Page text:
Cats are known for being “the independent pet”. However, like with any species, each individual has their own personality and cats can be extremely affectionate and sociable too. On the other hand, a change in behaviour patterns may be your only clue that something is wrong and may warrant veterinary attention. But how can you tell the difference?

You are interesting and your cat loves you!

As mentioned above, some cats love being in the presence of humans. Although there are some very clingy cats, others simply follow people around, or sit next to them, despite not wanting to be touched. In fact, if you have a timid cat and they choose to always be in your presence, that is something any cat lover should be very proud of!

Another reason why your cat may want to follow you everywhere is because they find you interesting. Cats are curious beings, and you not only bring exciting smells from outside, open doors that access areas they can’t access on their own but also do things that trigger their curiosity.

They want something from you

Let’s be honest, everyone that lives with a cat knows they like to have it their way and are very good at getting it, right? Cats are exceptionally intelligent and although they do not speak, they quickly learn how to communicate with us. 

It happens that following people is a great way of getting what they want, children do it too! Think of your cat’s routine and observe their behaviour and you may notice following you actually has a purpose. 

When asking for something, cats tend to follow owners around the time they are used to getting it. They may transition between rooms to indicate the path you have to take to give them what they want; or look at you and the thing they want (or to where it is). For example, you always let them outside first thing in the morning and they start paying attention to you just before you get out of bed? That is a classic “open the door/window” sign and it usually works, so they repeat it. They look at you and the empty bowl in front of them or walk to and from the kitchen? That’s a “Why is this empty? Please feed me!”.

One of the things a lot of cats need, and one that can go unnoticed, is attention! Cats are, overall, more independent than dogs. But they still need and enjoy spending time with you; and they get bored too, especially if they stay at home all day. Following you around can be a call for playtime or some cuddles. So make sure you give your furry friend the attention they need and provide them with enough entertainment and stimulation.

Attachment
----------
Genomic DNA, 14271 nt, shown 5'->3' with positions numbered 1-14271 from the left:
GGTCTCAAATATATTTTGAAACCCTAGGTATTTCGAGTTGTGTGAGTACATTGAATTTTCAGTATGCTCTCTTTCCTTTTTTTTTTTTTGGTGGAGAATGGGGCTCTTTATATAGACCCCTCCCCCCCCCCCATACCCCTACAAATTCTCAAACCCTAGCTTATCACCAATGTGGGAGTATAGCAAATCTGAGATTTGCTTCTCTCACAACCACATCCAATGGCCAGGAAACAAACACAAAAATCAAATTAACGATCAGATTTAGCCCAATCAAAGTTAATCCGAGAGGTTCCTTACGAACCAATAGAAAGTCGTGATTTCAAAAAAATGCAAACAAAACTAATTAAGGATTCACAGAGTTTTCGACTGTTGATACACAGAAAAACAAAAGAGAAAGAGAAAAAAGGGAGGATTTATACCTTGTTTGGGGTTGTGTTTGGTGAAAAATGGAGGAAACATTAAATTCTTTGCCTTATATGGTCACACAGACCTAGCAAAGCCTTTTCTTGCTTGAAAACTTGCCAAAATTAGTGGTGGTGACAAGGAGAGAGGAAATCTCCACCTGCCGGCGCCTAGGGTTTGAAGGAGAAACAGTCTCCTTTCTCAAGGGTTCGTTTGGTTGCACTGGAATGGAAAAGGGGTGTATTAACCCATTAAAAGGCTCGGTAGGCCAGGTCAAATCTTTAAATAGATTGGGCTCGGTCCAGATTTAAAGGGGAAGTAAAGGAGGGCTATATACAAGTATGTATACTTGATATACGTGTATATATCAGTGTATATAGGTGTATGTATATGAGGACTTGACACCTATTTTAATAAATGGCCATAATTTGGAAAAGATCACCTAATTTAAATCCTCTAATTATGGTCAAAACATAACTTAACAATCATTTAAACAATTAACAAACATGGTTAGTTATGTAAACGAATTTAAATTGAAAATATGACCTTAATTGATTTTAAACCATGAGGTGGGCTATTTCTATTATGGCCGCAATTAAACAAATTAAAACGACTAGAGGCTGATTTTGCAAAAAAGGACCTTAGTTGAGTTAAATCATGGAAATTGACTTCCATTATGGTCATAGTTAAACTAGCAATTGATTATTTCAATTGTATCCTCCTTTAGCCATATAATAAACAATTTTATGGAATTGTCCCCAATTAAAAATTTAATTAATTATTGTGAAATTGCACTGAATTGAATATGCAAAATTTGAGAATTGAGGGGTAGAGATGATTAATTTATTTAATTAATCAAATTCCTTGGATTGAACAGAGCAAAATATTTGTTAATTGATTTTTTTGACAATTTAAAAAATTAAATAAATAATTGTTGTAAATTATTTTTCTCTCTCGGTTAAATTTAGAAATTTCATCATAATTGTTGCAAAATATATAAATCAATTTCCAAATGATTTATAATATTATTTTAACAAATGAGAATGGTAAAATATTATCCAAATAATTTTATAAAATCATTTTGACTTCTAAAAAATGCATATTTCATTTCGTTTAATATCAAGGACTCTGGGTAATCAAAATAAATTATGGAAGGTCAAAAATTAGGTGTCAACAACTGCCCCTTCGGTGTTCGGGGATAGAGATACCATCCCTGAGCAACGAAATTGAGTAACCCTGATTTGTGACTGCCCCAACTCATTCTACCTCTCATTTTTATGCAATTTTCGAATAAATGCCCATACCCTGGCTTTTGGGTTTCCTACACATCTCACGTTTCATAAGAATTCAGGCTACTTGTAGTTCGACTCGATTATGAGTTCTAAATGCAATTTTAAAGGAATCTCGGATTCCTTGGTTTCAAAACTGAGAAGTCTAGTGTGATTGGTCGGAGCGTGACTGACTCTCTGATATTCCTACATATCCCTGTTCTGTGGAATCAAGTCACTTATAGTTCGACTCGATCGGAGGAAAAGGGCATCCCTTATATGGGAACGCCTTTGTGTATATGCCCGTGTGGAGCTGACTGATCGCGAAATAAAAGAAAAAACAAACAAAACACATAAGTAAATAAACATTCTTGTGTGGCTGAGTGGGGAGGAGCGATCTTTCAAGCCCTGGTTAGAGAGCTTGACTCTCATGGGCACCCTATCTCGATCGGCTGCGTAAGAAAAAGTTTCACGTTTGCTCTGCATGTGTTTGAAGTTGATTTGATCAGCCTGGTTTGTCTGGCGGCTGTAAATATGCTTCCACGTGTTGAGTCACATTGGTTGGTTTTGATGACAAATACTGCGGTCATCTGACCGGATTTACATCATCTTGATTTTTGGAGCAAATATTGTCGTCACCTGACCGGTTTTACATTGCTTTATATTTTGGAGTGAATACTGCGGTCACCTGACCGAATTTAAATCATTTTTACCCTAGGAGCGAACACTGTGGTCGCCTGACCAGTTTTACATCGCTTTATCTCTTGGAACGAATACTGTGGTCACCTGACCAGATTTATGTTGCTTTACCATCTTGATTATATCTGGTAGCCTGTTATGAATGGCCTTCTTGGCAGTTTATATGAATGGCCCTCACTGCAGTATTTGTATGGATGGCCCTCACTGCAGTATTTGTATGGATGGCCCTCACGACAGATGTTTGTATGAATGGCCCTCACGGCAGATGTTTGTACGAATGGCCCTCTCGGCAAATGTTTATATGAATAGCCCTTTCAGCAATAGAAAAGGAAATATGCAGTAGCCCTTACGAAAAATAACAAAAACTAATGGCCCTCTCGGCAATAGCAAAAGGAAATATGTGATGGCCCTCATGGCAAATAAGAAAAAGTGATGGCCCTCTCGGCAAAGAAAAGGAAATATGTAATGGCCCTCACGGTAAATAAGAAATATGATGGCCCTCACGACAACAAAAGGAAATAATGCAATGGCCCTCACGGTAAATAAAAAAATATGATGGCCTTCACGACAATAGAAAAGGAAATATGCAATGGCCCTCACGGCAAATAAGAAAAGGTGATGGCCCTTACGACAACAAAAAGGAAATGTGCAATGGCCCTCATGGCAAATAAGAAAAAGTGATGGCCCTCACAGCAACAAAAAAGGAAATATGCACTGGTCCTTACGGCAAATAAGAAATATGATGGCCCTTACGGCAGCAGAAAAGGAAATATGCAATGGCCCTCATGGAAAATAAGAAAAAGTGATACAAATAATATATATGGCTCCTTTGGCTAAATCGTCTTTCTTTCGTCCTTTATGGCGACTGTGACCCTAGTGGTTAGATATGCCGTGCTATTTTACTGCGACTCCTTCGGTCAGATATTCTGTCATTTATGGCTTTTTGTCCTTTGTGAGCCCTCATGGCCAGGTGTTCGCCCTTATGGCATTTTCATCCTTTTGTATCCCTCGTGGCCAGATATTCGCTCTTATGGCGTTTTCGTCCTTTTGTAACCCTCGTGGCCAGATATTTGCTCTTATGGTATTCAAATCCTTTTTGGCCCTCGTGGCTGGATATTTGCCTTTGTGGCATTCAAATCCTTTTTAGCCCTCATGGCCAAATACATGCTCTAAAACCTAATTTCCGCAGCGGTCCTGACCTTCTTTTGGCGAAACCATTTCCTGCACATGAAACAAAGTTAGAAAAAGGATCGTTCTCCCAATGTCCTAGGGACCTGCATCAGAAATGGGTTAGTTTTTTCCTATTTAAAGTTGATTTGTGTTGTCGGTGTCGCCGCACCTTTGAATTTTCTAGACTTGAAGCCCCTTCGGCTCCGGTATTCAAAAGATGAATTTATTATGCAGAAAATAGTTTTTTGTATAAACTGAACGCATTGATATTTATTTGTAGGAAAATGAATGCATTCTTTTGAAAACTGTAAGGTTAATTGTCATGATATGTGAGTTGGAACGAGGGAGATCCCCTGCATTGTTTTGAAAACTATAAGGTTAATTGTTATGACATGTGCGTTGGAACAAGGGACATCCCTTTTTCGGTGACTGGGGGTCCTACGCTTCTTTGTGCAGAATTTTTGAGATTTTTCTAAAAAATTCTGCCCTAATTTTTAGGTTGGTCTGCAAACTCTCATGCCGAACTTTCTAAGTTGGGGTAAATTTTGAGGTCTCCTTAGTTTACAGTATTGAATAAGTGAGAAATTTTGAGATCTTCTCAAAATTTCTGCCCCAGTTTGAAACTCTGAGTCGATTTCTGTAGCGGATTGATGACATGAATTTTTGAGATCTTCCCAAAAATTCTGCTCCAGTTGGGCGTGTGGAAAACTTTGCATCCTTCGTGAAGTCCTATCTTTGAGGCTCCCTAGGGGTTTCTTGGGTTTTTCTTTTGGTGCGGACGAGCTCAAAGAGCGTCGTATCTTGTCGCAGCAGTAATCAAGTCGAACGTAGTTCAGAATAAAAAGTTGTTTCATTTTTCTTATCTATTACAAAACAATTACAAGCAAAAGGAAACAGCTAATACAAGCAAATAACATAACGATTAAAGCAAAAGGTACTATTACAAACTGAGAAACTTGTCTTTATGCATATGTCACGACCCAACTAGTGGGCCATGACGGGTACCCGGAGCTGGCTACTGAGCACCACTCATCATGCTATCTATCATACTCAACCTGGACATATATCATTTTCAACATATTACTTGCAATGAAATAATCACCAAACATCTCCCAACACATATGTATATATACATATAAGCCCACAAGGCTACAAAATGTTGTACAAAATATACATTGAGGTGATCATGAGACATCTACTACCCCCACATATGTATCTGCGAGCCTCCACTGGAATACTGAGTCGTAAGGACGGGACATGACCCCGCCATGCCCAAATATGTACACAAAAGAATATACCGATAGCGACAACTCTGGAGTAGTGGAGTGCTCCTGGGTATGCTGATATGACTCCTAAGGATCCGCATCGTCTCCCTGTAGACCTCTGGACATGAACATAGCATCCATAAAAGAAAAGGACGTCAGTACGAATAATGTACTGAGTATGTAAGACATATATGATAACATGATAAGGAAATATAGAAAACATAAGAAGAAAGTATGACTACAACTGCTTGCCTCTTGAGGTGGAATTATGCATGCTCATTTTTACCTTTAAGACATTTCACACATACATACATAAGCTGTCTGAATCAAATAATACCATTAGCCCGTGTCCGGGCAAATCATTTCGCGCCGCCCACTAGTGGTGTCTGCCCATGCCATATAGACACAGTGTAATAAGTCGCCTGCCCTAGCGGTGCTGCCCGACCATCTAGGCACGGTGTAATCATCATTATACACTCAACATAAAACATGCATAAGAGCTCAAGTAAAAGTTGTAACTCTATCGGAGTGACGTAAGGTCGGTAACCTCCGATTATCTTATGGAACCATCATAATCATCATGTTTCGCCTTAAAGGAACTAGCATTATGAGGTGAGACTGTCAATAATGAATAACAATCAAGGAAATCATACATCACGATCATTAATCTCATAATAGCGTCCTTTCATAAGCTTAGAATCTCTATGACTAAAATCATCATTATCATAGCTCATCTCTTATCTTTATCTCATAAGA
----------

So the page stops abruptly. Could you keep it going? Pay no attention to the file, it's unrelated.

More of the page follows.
When there’s something wrong

The examples above are all manifestations of normal feline behaviour. However, cats can follow us when something is wrong too. If this represents a change in your pet’s usual behaviour you should pay extra attention to it and perhaps even consider taking them to the vets for a general check. I see pets brought into consults without a specific or measurable complaint all the time. Amazingly, even when owners can’t describe exactly what is wrong, sometimes a consult because “my cat is just not right” is enough to diagnose medical problems and prevent their progression, or at least rule them out.

Hyperthyroidism (excessive production of thyroid hormone), IBD (inflammatory bowel disease) and diabetes are all common feline medical conditions that can cause increased appetite which can lead to cats following their owners more. Cats that feel pain, nausea, stress or general discomfort may feel vulnerable and seek their owners attention or become “clingier” too. 


Our pets get used to our routines and learn how to communicate with us very effectively. One of the strategies cats use to get our attention is by following us. 

Although a large percentage of cats enjoy following their owners for entertainment and enjoyment of their company, sometimes this may be a call for help. Either for something simple like being fed; playing or going outside; or for something more serious like soothing of pain or discomfort. 

If your cat follows you around, try to recognise patterns, where are they looking and if this represents a change in behaviour or is just part of their personality. If you can’t figure out the answer, a visit to the vets may be warranted to make sure everything is ok.

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